Bank of England Governor Andrew Bailey warns of “apocalyptic” food price rises. Sri Lanka is caught up in mob violence in the face of food shortages. Up to 20 million people face starvation in the Horn of Africa as the worst drought in 40 years is combined with the losses of access to imports of wheat and other staples from Russia and Ukraine.
Overall food prices in the UK are up 6.7 per cent in the past year. Rapeseed oil, coconut oil and sunflower oil are up around 40 per cent. Semi-skimmed milk up almost 20 per cent. Butter, 35 per cent. Chicken fillets up nearly 40 per cent for some brands. Eggs up 8 per cent. Pasta 16 per cent.
We have so far regarded these issues mainly in terms of their impacts on overall inflation, now headed towards 10 per cent. And of course global food price inflation is frequently closely associated with broader inflation, as monetary growth often bleeds into rapid commodity price growth as a key mechanism by which it spreads out into broader price inflation. Food prices, on the UN’s Food and Agriculture Organization (FAO) food price index, were up 71 per cent over the two years to April 2022, the highest two-year change since 2008.
What we have discussed much less so far is how rapid food price rises can spill over into civil disorder and even revolutions. A well-known example of this, which I wrote about in these pages in 2011, occurred in the late 2000s and early 2010s, the last time global food-price inflation was higher than today. Quantitative easing after the Global Financial Crisis was closely correlated with food price movements in this period. And countries across North Africa and the Middle East where food price rises were most rapid relative to their previous trend, saw civil unrest and revolutions in the so-called “Arab Spring”.
Similar patterns pepper history. For all the many other issues late Tsarist Russia faced, it was food price inflation that triggered its end. As the research of economic historians Helge Berger and Mark Spoerer showed, “it was mainly economic misery and the fear thereof that triggered the European revolutions of 1847/48“. And everyone remembers the role hunger played in the French Revolution of 1789, even if they know history has misrepresented comments about “Let them eat cake”.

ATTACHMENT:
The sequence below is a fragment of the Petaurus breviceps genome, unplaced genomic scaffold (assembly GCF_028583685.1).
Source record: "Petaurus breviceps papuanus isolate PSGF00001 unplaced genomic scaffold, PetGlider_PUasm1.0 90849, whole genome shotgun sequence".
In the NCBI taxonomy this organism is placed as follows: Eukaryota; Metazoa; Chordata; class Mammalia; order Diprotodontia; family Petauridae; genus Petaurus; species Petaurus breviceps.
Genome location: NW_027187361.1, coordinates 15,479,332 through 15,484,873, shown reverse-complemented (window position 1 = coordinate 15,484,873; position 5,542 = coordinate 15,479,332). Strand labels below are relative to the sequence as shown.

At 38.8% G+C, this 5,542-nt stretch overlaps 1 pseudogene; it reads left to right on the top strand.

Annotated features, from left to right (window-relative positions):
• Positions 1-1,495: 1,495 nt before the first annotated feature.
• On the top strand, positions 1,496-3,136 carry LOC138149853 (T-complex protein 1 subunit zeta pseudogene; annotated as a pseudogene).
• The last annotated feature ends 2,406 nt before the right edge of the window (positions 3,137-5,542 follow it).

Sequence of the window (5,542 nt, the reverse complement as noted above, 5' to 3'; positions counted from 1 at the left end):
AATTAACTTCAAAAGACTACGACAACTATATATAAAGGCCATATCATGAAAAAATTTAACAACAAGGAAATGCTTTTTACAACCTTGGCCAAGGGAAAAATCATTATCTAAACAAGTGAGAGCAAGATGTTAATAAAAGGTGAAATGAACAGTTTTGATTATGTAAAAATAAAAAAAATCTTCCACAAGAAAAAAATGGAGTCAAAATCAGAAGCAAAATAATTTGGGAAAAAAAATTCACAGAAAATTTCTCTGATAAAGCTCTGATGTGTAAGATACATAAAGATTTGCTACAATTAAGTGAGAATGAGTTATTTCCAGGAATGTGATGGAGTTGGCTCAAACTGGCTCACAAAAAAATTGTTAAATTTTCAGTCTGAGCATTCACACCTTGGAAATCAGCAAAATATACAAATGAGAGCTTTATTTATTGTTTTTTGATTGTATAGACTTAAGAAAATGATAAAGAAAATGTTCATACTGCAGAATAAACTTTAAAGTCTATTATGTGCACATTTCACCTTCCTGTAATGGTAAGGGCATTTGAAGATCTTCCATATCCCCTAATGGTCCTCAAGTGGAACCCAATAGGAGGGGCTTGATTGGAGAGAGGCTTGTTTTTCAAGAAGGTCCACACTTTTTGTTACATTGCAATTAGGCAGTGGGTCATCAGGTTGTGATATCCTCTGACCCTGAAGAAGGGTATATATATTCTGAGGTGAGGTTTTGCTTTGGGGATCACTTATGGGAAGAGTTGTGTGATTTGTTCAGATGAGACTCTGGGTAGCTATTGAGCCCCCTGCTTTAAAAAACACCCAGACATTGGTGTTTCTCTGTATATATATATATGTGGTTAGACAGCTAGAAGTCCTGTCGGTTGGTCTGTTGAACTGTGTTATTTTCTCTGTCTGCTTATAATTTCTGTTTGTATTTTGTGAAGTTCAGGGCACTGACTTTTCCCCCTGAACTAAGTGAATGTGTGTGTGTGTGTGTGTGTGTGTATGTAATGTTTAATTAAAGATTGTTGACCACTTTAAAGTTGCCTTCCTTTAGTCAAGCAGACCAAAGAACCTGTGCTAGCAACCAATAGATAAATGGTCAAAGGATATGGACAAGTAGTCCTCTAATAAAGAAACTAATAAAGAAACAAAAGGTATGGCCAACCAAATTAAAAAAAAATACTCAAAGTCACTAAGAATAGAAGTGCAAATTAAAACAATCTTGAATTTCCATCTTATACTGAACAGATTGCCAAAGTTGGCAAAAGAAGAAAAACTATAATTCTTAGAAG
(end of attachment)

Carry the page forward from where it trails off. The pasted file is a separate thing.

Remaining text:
Governments that cannot guarantee a supply of food for their citizens risk being replaced – violently or otherwise. Revolutions may be less likely in the West than elsewhere, but even then the political backlash at the ballot box could be severe. If establishment parties have no answers, voters may turn to populists or others offering putative solutions. For all that they come to be expressed in terms of racism, antipathy to immigrants, the rich, big business and internationalist intellectuals, populist movements often find their origin in economic movements. Even Jean-Marie Le Penlong-time leader of the French National Front, was first elected as a representative of the “Poujadist” movement of small shopkeepers complaining about taxes.
The other, closely-related, significant political concern about inflation is that volatility in price rises from year to year – which tends to increase as inflation rises – leads to firms and workers making mistakes in anticipating future inflation rates. If they underestimate what future inflation might be that can leave workers unable to pay their bills and to repay their debts, resulting in the miseries of default. If they overestimate what future inflation might be that leaves workers on too-high wages, which can lead to high unemployment.
The EU was very concerned about populist movements through the Eurozone crisis period – from Greece to Spain to Germany to France. It may have hoped that period was behind it. A new lease of life for populist political movements, driven by concerns over inflation, would be most unwelcome.
Governments cannot hope to pretend that rising prices are someone else’s problem. If they do not take responsibility for inflation, the risk is that populists (in stable democracies) and revolutionaries (elsewhere) will be listened to instead.